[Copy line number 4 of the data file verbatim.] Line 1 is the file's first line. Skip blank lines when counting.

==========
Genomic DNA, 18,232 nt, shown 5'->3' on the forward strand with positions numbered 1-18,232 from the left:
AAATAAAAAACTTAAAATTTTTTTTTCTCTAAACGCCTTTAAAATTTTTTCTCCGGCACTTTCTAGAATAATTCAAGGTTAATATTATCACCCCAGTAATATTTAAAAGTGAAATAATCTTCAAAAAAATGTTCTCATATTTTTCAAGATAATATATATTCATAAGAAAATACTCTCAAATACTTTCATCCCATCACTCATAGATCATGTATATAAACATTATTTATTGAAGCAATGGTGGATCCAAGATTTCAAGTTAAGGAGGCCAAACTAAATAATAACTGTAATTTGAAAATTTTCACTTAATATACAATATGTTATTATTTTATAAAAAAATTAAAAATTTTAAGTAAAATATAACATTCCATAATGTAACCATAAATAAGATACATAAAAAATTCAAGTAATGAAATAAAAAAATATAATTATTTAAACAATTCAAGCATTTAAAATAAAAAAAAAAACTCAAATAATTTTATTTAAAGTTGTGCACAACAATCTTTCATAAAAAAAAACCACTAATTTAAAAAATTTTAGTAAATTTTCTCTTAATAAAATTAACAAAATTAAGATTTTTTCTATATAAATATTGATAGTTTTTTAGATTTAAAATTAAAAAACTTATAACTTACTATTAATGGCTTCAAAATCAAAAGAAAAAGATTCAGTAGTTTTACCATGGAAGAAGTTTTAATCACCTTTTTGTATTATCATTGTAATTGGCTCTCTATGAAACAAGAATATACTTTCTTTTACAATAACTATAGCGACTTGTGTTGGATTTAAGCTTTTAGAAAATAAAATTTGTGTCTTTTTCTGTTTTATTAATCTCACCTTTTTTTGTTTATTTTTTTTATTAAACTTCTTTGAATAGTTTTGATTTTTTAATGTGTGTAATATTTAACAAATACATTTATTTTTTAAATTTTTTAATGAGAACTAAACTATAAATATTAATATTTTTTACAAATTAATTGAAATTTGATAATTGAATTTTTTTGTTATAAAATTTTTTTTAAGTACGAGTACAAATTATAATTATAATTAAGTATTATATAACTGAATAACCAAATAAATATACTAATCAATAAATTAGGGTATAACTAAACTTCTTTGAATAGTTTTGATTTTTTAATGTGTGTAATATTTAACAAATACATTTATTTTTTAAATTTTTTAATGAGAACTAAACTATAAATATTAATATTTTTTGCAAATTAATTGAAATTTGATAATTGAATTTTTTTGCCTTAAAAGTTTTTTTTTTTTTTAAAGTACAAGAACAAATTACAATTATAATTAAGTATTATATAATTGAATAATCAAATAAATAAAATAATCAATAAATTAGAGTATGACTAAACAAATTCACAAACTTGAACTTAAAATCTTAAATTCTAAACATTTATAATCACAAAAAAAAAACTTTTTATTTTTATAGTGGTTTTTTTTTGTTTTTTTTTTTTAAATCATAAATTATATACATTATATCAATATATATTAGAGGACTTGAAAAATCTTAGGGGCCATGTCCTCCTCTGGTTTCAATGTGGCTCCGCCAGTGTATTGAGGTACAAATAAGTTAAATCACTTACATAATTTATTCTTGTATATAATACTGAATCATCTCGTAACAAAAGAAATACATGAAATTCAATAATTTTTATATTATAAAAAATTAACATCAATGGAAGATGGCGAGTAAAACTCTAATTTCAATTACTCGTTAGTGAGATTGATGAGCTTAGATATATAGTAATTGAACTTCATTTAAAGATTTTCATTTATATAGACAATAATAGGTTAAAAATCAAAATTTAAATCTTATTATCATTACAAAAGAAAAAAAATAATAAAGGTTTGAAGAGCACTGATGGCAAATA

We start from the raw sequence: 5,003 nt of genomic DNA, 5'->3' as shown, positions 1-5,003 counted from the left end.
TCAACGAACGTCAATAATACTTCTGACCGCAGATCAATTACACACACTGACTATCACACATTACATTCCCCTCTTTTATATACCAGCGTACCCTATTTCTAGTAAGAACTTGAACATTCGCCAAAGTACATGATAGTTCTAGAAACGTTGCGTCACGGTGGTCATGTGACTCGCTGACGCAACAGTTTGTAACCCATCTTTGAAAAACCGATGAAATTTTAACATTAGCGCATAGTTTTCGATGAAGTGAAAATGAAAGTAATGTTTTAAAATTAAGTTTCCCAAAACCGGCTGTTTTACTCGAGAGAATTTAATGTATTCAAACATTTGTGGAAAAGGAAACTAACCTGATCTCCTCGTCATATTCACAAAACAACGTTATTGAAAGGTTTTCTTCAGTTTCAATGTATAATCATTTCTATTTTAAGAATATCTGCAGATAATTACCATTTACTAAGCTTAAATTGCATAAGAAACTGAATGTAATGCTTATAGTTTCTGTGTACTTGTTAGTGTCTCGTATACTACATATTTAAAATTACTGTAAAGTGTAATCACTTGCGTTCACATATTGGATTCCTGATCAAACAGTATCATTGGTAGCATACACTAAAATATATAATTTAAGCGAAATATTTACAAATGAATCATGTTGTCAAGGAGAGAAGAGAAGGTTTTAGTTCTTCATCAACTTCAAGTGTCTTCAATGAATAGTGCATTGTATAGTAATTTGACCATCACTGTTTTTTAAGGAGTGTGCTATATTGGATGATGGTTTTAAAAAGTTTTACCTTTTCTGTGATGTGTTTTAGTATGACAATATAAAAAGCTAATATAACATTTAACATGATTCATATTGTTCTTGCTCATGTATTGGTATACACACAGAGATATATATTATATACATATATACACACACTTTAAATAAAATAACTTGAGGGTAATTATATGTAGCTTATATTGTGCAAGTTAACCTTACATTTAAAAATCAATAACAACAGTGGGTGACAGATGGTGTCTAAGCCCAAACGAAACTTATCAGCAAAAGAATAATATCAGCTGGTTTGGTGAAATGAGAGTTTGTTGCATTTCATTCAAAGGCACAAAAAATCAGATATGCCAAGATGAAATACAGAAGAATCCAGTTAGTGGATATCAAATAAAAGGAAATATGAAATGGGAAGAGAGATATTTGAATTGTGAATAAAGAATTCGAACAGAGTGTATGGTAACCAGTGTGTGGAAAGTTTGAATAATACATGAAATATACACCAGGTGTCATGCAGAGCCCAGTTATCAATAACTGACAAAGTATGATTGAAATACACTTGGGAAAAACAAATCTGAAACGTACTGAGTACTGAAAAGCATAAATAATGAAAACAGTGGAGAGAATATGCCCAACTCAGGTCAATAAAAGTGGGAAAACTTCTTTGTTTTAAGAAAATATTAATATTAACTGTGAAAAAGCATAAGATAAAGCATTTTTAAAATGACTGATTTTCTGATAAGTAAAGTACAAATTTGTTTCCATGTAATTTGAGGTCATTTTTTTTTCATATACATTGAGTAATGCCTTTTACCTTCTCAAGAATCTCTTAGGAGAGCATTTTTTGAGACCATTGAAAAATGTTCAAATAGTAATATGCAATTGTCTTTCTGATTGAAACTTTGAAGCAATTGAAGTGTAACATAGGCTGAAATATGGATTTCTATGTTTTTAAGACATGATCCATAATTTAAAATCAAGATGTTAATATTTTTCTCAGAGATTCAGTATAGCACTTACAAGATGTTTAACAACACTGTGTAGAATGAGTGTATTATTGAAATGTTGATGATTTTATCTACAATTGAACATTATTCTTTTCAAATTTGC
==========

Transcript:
TCAACGAACGTCAATAATACTTCTGACCGCAGATCAATTACACACACTGACTATCACACATTACATTCCCCTCTTTTATATACCAGCGTACCCTATTTCTAGTAAGAACTTGAACATTCGCCAAAGTACATGATAGTTCTAGAAACGTTGCGTCACGGTGGTCATGTGACTCGCTGACGCAACAGTTTGTAACCCATCTTTGAAAAACCGATGAAATTTTAACATTAGCGCATAGTTTTCGATGAAGTGAAAATGAAAGTAATGTTTTAAAATTAAGTTTCCCAAAACCGGCTGTTTTACTCGAGAGAATTTAATGTATTCAAACATTTGTGGAAAAGGAAACTAACCTGATCTCCTCGTCATATTCACAAAACAACGTTATTGAAAGGTTTTCTTCAGTTTCAATGTATAATCATTTCTATTTTAAGAATATCTGCAGATAATTACCATTTACTAAGCTTAAATTGCATAAGAAACTGAATGTAATGCTTATAGTTTCTGTGTACTTGTTAGTGTCTCGTATACTACATATTTAAAATTACTGTAAAGTGTAATCACTTGCGTTCACATATTGGATTCCTGATCAAACAGTATCATTGGTAGCATACACTAAAATATATAATTTAAGCGAAATATTTACAAATGAATCATGTTGTCAAGGAGAGAAGAGAAGGTTTTAGTTCTTCATCAACTTCAAGTGTCTTCAATGAATAGTGCATTGTATAGTAATTTGACCATCACTGTTTTTTAAGGAGTGTGCTATATTGGATGATGGTTTTAAAAAGTTTTACCTTTTCTGTGATGTGTTTTAGTATGACAATATAAAAAGCTAATATAACATTTAACATGATTCATATTGTTCTTGCTCATGTATTGGTATACACACAGAGATATATATTATATACATATATACACACACTTTAAATAAAATAACTTGAGGGTAATTATATGTAGCTTATATTGTGCAAGTTAACCTTACATTTAAAAATCAATAACAACAGTGGGTGACAGATGGTGTCTAAGCCCAAACGAAACTTATCAGCAAAAGAATAATATCAGCTGGTTTGGTGAAATGAGAGTTTGTTGCATTTCATTCAAAGGCACAAAAAATCAGATATGCCAAGATGAAATACAGAAGAATCCAGTTAGTGGATATCAAATAAAAGGAAATATGAAATGGGAAGAGAGATATTTGAATTGTGAATAAAGAATTCGAACAGAGTGTATGGTAACCAGTGTGTGGAAAGTTTGAATAATACATGAAATATACACCAGGTGTCATGCAGAGCCCAGTTATCAATAACTGACAAAGTATGATTGAAATACACTTGGGAAAAACAAATCTGAAACGTACTGAGTACTGAAAAGCATAAATAATGAAAACAGTGGAGAGAATATGCCCAACTCAGGTCAATAAAAGTGGGAAAACTTCTTTGTTTTAAGAAAATATTAATATTAACTGTGAAAAAGCATAAGATAAAGCATTTTTAAAATGACTGATTTTCTGATAAGTAAAGTACAAATTTGTTTCCATGTAATTTGAGGTCATTTTTTTTTCATATACATTGAGTAATGCCTTTTACCTTCTCAAGAATCTCTTAGGAGAGCATTTTTTGAGACCATTGAAAAATGTTCAAATAGTAATATGCAATTGTCTTTCTGATTGAAACTTTGAAGCAATTGAAGTGTAACATAGGCTGAAATATGGATTTCTATGTTTTTAAGACATGATCCATAATTTAAAATCAAGATGTTAATATTTTTCTCAGAGATTCAGTATAGCACTTACAAGATGTTTAACAACACTGTGTAGAATGAGTGTATTATTGAAATGTTGATGATTTTATCTACAATTGAACATTATTCTTTTCAAATTTGC